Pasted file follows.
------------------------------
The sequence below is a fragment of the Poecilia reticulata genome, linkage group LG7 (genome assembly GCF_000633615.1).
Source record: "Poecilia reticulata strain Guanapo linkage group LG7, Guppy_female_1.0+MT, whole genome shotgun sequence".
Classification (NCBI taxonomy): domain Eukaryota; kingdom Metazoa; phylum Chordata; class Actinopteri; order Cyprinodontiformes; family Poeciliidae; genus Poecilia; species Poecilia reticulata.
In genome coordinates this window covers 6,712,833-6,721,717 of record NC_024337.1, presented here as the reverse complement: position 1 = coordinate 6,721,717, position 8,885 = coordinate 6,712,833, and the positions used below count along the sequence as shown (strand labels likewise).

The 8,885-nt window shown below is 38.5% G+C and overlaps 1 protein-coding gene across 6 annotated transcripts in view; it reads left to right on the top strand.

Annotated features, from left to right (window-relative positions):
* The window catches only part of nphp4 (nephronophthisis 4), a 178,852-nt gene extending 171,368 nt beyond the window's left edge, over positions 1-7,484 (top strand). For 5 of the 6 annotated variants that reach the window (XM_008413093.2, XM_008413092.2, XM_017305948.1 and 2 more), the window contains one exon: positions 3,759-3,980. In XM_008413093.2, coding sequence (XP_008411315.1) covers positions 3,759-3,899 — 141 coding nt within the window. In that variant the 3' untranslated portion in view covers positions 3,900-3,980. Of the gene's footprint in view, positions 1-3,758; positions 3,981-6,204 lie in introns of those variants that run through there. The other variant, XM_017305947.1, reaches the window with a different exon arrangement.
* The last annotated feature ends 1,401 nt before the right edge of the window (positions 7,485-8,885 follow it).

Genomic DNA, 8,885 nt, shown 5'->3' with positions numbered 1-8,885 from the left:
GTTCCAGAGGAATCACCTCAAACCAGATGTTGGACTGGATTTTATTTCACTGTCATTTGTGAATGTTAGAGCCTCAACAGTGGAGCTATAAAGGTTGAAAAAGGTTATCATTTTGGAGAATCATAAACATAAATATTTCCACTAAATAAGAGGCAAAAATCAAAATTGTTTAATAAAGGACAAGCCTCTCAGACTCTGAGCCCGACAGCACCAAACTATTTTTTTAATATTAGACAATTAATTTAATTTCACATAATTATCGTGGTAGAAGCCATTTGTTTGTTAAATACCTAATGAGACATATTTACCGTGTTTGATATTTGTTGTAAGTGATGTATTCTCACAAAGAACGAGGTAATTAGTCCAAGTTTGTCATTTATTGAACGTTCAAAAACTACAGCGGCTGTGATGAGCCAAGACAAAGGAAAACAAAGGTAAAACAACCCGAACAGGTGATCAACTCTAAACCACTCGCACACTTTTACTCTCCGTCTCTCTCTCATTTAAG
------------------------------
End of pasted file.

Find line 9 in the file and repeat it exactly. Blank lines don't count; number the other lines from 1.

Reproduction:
Genomic DNA, 8,885 nt, shown 5'->3' with positions numbered 1-8,885 from the left: